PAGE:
Study Skills Support
What is note-taking?
Note-taking is the process of recording important information from a text, lecture, or other learning opportunity in order for the information to be reviewed and remembered at a later time. There are many different formats for note-taking. Unless there is a specific requirement for following a particular note-taking format, students often find the most success choosing the format that seems to work the best for them.
Successful note-taking requires the successful integration of many skills: listening, comprehension, summarizing/synthesizing, eye-hand coordination, writing and spelling skills. Students must be taught each of the skills separately before they can be successfully combined into one process.
Note-taking from written material is only slightly less complex, but it does offer students the opportunity to reread the information several times to determine its importance.
Talk with your son or daughter about the note-taking strategies he/she uses and determine what is working most effectively. Discuss which classes use notes on a regular basis and how each teacher uses those notes.
If your child seems to lack a note-taking structure, teach the two column (Cornell Method) or split-page note-taking format initially.
Some teachers have students “copy” notes (from an overhead, PowerPoint presentation, or the chalkboard) while others teachers expect students to “create” notes from the discussion. Work with your child to recognize and understand the distinction.
Encourage your child to use a separate section of his/her notebook or folder just for note-taking and to keep those notes separate from other papers for the class.
Suggest your child reread/review class notes within 24 hours of taking them. This increases the chances the information will be remembered and understood in context
During the review process, encourage your child to underline, highlight, or mark in some manner, the key ideas (important, names, dates, vocabulary).
Help your child to study for tests/quizzes using class notes. This helps to solidify the value in taking good notes.
Periodically, ask to read your child’s notes to ensure their sensibility and comprehensive nature, also their legibility.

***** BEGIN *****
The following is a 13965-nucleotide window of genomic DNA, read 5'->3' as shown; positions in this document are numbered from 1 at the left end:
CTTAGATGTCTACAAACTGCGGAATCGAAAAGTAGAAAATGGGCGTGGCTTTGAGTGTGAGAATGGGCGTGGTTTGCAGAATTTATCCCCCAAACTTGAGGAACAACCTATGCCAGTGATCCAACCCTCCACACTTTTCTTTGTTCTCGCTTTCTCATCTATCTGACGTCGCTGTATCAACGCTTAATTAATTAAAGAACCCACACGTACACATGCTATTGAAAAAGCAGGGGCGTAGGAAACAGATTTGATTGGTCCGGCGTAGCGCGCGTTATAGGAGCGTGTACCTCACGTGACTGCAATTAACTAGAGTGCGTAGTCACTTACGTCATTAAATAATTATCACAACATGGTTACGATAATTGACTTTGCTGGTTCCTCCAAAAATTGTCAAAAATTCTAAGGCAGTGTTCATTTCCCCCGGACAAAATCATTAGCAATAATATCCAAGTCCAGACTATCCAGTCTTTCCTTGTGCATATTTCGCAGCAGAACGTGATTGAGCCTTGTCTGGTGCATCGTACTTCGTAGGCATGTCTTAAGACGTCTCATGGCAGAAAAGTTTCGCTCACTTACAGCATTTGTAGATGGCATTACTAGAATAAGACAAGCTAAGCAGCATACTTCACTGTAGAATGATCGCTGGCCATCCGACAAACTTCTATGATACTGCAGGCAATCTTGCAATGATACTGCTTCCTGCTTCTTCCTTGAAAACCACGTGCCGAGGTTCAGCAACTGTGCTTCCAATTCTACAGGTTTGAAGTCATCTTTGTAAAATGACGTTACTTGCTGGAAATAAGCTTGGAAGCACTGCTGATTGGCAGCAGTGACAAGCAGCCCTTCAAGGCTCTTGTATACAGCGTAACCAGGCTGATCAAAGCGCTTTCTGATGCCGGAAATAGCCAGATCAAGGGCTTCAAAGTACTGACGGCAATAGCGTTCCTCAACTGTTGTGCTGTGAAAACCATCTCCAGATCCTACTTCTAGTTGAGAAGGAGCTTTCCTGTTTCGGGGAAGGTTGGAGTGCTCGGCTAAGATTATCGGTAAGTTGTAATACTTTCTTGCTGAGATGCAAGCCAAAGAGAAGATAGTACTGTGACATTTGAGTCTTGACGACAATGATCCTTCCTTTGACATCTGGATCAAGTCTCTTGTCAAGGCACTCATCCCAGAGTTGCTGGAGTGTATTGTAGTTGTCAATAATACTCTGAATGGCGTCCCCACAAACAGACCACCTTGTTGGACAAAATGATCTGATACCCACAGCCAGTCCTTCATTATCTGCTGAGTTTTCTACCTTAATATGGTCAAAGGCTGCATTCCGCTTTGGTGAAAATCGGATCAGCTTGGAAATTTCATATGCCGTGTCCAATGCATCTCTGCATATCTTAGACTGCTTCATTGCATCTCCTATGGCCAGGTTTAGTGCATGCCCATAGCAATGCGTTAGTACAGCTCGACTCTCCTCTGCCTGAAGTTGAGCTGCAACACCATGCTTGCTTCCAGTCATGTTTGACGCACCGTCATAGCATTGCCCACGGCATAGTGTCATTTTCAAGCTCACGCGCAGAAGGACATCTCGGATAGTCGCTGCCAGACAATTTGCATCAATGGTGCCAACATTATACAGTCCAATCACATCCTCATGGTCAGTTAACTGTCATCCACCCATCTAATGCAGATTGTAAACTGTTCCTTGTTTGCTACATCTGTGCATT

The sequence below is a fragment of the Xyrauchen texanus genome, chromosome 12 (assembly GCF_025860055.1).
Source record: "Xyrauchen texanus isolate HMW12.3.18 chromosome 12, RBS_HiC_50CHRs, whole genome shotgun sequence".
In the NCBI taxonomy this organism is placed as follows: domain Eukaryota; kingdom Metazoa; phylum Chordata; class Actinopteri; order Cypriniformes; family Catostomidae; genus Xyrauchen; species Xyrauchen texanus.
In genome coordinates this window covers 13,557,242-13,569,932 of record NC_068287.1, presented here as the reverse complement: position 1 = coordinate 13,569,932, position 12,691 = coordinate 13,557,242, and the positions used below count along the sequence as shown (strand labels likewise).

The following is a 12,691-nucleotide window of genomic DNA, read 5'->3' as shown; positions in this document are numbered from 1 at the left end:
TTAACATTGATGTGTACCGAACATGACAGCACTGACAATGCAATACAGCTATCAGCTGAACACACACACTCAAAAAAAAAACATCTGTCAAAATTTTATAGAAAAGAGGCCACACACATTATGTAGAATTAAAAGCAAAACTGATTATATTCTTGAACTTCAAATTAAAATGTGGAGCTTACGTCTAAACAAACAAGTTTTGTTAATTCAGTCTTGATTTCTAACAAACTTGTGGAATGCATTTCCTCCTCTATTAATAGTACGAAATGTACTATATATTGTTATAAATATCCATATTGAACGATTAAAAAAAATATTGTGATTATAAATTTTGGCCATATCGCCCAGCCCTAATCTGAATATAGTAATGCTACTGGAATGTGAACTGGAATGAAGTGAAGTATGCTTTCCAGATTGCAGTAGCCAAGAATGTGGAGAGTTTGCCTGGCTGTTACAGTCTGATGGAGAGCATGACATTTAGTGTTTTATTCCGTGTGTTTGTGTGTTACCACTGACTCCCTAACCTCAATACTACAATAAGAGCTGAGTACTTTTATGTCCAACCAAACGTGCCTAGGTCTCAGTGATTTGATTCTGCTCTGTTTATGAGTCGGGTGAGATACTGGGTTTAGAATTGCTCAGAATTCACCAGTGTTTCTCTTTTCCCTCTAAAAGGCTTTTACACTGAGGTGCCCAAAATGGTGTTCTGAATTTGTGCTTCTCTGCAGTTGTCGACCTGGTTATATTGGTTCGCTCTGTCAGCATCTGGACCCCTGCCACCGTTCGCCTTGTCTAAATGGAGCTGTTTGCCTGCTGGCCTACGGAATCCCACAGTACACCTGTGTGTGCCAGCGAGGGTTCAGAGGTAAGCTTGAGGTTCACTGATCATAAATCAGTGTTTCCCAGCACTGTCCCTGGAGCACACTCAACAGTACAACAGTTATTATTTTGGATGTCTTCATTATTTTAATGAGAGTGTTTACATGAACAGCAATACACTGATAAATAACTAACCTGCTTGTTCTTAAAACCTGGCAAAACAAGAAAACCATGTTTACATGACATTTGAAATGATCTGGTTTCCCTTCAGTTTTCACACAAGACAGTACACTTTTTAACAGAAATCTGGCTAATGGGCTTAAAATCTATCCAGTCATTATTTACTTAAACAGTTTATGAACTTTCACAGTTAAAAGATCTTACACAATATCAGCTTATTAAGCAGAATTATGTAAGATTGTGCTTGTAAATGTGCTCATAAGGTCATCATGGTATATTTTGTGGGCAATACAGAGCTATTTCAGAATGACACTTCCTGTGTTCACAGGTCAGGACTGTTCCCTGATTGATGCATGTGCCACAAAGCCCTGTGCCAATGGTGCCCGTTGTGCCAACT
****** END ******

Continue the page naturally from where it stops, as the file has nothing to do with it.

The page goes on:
Web Resources on Organization:
Common Q/A on Note-taking:
1. What if my child refuses to take notes?
Talk with your child about the reason for not taking notes. Often times, refusal to take notes stems from an uncertainty “how” to take notes. Work with your child’s teachers to determine the note-taking format used and then spend time teaching that strategy to your child.
2. How can I help my child with note-taking?
Explain the value and use of note-taking to your child’s future academic success. Determine your child’s understanding and use of note-taking. Build their knowledge base from that point. Occasionally, spend time reviewing your child’s notes to determine their quality and accuracy; make adjustments accordingly. When studying for tests or quizzes with your child, develop questions from the notes to emphasize the relationship between note-taking and content understanding.
3. When should my child begin to take notes?
While this will vary some from class to class, students in the intermediate grades at the elementary level will begin to learn the rudimentary skills of note-taking. Students will be taught to paraphrase information from text sources and to summarize ideas in their own words. Students in the fifth and sixth grade will often take notes from social studies discussions or text. These notes are often taken together as a class and are largely teacher-generated. As students move into the junior high, they will begin to transition to the ability to take based on their perceived importance. However, this skill is not fully developed until the latter years of high school and with a great deal of practice.
4. What if my child cannot keep up with the note-taking pace of the class?
While this can be a legitimate problem for some students, very often it is a case of the student trying to write down too much information. Work with your child to read/review class material first to capture the big ideas and then to listen for which of those ideas are repeated. Those become the most important notes. Using meaningful abbreviations and shortcuts to written text also help to speed up the process. (Encourage them to put their IM skills to a practical use.) If multiple students are struggling with the rate of note-taking in the class, encourage your student to advocate to the teacher to slow down.
5. What is the most important understanding I can help my child to have about note-taking?
Note-taking is a tool for
actively engaging the student in the learning process. It helps students listen
more effectively in class and remember more information after class. However,
if students are not going to read and review their notes on a regular basis, the
most significant value of note-taking has been lost. Therefore, as often as you
are able, emphasize the importance of rereading and processing class notes.